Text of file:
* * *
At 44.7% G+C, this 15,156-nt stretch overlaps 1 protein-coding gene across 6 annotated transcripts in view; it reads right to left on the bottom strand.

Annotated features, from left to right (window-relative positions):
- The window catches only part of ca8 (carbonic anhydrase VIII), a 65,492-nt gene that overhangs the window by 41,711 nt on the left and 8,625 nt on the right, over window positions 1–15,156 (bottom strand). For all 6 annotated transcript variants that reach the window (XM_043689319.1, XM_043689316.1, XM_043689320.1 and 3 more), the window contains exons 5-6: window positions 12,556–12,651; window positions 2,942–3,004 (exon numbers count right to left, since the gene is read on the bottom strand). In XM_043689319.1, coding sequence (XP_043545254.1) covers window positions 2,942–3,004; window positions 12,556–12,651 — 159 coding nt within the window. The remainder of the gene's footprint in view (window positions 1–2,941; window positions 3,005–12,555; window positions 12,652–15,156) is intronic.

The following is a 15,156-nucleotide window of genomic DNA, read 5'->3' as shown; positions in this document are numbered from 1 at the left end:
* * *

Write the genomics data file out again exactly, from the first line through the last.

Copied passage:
At 44.7% G+C, this 15,156-nt stretch overlaps 1 protein-coding gene across 6 annotated transcripts in view; it reads right to left on the bottom strand.

Annotated features, from left to right (window-relative positions):
- The window catches only part of ca8 (carbonic anhydrase VIII), a 65,492-nt gene that overhangs the window by 41,711 nt on the left and 8,625 nt on the right, over window positions 1–15,156 (bottom strand). For all 6 annotated transcript variants that reach the window (XM_043689319.1, XM_043689316.1, XM_043689320.1 and 3 more), the window contains exons 5-6: window positions 12,556–12,651; window positions 2,942–3,004 (exon numbers count right to left, since the gene is read on the bottom strand). In XM_043689319.1, coding sequence (XP_043545254.1) covers window positions 2,942–3,004; window positions 12,556–12,651 — 159 coding nt within the window. The remainder of the gene's footprint in view (window positions 1–2,941; window positions 3,005–12,555; window positions 12,652–15,156) is intronic.

The following is a 15,156-nucleotide window of genomic DNA, read 5'->3' as shown; positions in this document are numbered from 1 at the left end: